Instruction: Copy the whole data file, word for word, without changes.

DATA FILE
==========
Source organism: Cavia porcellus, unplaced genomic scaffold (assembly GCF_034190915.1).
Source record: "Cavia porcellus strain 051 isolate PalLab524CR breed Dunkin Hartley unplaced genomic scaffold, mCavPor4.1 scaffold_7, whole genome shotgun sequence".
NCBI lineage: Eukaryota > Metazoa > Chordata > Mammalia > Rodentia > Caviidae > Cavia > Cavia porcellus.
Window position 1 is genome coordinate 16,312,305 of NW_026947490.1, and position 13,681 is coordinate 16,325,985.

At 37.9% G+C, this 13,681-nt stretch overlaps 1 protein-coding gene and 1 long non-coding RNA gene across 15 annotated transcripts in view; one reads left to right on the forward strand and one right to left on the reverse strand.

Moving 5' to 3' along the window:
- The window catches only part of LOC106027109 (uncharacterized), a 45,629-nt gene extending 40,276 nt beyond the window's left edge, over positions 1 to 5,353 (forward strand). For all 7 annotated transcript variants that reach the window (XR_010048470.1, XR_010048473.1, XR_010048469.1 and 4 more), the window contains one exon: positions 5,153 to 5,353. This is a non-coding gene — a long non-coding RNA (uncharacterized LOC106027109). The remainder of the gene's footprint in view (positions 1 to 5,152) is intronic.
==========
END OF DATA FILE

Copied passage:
Source organism: Cavia porcellus, unplaced genomic scaffold (assembly GCF_034190915.1).
Source record: "Cavia porcellus strain 051 isolate PalLab524CR breed Dunkin Hartley unplaced genomic scaffold, mCavPor4.1 scaffold_7, whole genome shotgun sequence".
NCBI lineage: Eukaryota > Metazoa > Chordata > Mammalia > Rodentia > Caviidae > Cavia > Cavia porcellus.
Window position 1 is genome coordinate 16,312,305 of NW_026947490.1, and position 13,681 is coordinate 16,325,985.

At 37.9% G+C, this 13,681-nt stretch overlaps 1 protein-coding gene and 1 long non-coding RNA gene across 15 annotated transcripts in view; one reads left to right on the forward strand and one right to left on the reverse strand.

Moving 5' to 3' along the window:
- The window catches only part of LOC106027109 (uncharacterized), a 45,629-nt gene extending 40,276 nt beyond the window's left edge, over positions 1 to 5,353 (forward strand). For all 7 annotated transcript variants that reach the window (XR_010048470.1, XR_010048473.1, XR_010048469.1 and 4 more), the window contains one exon: positions 5,153 to 5,353. This is a non-coding gene — a long non-coding RNA (uncharacterized LOC106027109). The remainder of the gene's footprint in view (positions 1 to 5,152) is intronic.